Energy markets have seen increased volatility since Russia invaded Ukraine. Wholesale prices initially increased by 40% but have since pulled back a little bit however, prices remain high and very volatile. We have seen a significant drop in market liquidity, this has impacted energy trading and live prices are being inflated due to the size of the price swings and the speed at which they are moving. To put this into context energy markets (pre-pandemic) would move a few pence within the day but since the energy crisis, we have seen pricing move £20/MWh+ in a day. This volatility means that many energy suppliers are either not pricing or not able to hold open prices for long periods.
Russia is facing many sanctions but at the moment there have been no direct sanctions on the energy supplies coming from Russia into Europe and the gas and oil are still flowing to Europe. We have not yet seen a reduction of gas flows from Russia into the EU. Gazprom is continuing to supply the EU in line with its contracted commitments.
We have also seen Germany announce that Nord Stream 2 will now not happen and this would have doubled gas volume capacity into the European market. Germany has also announced that they are building 2 additional LNG terminals so they can reduce their dependency on Russian Natural gas longer term. A significant step as Russia currently supplies over half of the total volume needed by Germany.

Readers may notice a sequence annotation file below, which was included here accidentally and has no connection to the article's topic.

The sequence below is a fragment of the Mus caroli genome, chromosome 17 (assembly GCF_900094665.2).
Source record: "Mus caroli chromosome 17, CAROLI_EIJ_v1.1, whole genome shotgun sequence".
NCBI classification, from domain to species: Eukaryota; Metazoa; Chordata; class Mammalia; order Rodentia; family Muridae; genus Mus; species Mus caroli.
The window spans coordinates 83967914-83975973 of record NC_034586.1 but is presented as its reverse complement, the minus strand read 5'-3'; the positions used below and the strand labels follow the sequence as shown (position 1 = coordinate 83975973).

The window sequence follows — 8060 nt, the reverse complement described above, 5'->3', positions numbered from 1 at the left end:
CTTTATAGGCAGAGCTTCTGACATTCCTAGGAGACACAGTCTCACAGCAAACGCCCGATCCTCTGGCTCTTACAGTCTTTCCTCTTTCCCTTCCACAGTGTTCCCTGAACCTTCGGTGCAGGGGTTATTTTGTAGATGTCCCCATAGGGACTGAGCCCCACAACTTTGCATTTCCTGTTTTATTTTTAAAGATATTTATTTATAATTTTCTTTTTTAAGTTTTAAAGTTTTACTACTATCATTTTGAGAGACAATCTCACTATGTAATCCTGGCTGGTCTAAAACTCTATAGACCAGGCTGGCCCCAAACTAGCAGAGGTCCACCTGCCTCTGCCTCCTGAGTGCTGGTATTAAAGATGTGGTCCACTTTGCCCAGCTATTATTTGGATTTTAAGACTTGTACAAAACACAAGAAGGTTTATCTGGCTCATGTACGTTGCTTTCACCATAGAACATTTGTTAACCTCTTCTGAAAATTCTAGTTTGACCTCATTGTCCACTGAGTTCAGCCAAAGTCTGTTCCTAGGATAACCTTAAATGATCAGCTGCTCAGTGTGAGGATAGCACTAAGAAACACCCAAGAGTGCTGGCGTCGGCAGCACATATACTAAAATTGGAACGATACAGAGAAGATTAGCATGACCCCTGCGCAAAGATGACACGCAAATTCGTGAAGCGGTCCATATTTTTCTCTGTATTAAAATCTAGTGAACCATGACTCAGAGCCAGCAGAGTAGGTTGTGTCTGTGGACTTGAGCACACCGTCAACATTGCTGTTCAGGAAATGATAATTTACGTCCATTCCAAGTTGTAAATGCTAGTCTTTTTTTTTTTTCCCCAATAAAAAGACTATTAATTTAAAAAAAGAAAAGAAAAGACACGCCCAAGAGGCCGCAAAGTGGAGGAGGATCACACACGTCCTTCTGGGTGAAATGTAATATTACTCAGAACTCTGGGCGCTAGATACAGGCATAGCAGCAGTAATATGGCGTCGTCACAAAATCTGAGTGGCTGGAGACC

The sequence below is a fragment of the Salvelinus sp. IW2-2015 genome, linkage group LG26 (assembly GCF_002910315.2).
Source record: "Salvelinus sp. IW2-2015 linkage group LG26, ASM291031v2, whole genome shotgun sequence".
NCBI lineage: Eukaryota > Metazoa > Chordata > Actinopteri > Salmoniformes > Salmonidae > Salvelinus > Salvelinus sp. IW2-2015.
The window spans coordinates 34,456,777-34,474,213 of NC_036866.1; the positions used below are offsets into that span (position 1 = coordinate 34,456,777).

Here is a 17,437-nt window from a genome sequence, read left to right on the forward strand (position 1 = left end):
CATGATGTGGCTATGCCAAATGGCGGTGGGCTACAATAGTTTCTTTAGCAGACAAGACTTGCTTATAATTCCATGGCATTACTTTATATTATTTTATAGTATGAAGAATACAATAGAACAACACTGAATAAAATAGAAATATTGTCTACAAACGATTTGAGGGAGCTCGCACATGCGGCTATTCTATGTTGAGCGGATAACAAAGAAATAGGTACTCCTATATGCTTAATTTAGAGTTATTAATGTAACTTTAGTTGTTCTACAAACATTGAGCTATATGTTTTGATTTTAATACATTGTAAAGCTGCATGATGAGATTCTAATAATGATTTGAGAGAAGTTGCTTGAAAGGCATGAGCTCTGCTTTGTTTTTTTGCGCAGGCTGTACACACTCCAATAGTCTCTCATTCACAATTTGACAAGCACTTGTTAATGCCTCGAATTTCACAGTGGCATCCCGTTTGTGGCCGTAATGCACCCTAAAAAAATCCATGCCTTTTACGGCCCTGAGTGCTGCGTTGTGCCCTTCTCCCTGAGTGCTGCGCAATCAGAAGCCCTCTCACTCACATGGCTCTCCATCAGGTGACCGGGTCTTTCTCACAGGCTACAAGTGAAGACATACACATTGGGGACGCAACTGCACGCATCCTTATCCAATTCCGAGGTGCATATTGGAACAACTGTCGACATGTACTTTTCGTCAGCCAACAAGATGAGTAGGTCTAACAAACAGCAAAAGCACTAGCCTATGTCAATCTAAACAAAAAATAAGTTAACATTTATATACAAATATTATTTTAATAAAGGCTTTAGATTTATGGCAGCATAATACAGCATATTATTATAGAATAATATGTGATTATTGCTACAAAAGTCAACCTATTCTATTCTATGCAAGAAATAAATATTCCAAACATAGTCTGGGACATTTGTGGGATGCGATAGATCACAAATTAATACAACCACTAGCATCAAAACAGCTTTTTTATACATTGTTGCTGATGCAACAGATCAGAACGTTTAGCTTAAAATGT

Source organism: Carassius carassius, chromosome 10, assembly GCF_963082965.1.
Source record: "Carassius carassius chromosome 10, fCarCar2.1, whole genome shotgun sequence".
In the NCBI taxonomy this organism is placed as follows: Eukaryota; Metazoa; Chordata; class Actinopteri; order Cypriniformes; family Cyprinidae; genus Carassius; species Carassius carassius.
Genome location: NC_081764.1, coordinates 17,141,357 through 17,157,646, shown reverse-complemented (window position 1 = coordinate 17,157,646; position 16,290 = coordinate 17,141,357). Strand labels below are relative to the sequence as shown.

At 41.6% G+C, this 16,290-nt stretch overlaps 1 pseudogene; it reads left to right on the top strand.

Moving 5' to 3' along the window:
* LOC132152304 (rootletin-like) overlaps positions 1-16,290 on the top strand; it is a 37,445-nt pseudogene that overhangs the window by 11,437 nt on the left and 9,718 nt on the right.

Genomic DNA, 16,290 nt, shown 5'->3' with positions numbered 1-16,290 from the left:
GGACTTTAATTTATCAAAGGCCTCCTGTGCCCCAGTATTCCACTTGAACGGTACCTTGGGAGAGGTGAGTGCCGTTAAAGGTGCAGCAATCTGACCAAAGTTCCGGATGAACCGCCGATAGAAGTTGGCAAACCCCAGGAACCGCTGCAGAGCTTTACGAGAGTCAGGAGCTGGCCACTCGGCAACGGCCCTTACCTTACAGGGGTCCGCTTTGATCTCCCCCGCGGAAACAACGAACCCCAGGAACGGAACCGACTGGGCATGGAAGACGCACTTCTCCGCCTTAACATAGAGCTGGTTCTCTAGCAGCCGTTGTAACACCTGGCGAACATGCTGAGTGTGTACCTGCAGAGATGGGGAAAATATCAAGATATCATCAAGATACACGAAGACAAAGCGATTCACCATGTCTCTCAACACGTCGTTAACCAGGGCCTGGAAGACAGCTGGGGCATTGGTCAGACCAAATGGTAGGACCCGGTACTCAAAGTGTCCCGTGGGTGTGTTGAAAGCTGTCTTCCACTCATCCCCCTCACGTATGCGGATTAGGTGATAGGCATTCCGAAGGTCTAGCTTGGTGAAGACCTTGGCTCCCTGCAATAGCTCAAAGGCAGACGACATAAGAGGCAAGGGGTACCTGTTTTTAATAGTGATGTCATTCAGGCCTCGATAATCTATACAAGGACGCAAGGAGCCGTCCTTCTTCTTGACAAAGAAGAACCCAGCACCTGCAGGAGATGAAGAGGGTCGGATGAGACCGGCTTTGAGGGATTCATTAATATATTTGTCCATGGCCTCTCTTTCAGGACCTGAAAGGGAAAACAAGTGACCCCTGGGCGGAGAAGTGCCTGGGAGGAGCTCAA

Prior to the conflict the wholesale markets had started to pull back from the original spike which was caused mainly due to fears of gas shortages going into the winter period across the UK & EU and most of the fundamentals remain good, the UK has a good level of gas storage and we are continuing to receiving a good flow of gas from Norway. We have also seen an increase of LNG (liquefied natural gas) tankers coming in from Qatar and USA. The weather has been in line with seasonal expectations and we have seen renewable generation continue to support the power network.
It is expected that prices will continue to be driven by the news and not the normal market drivers for the foreseeable future and for the volatility in the markets to continue.
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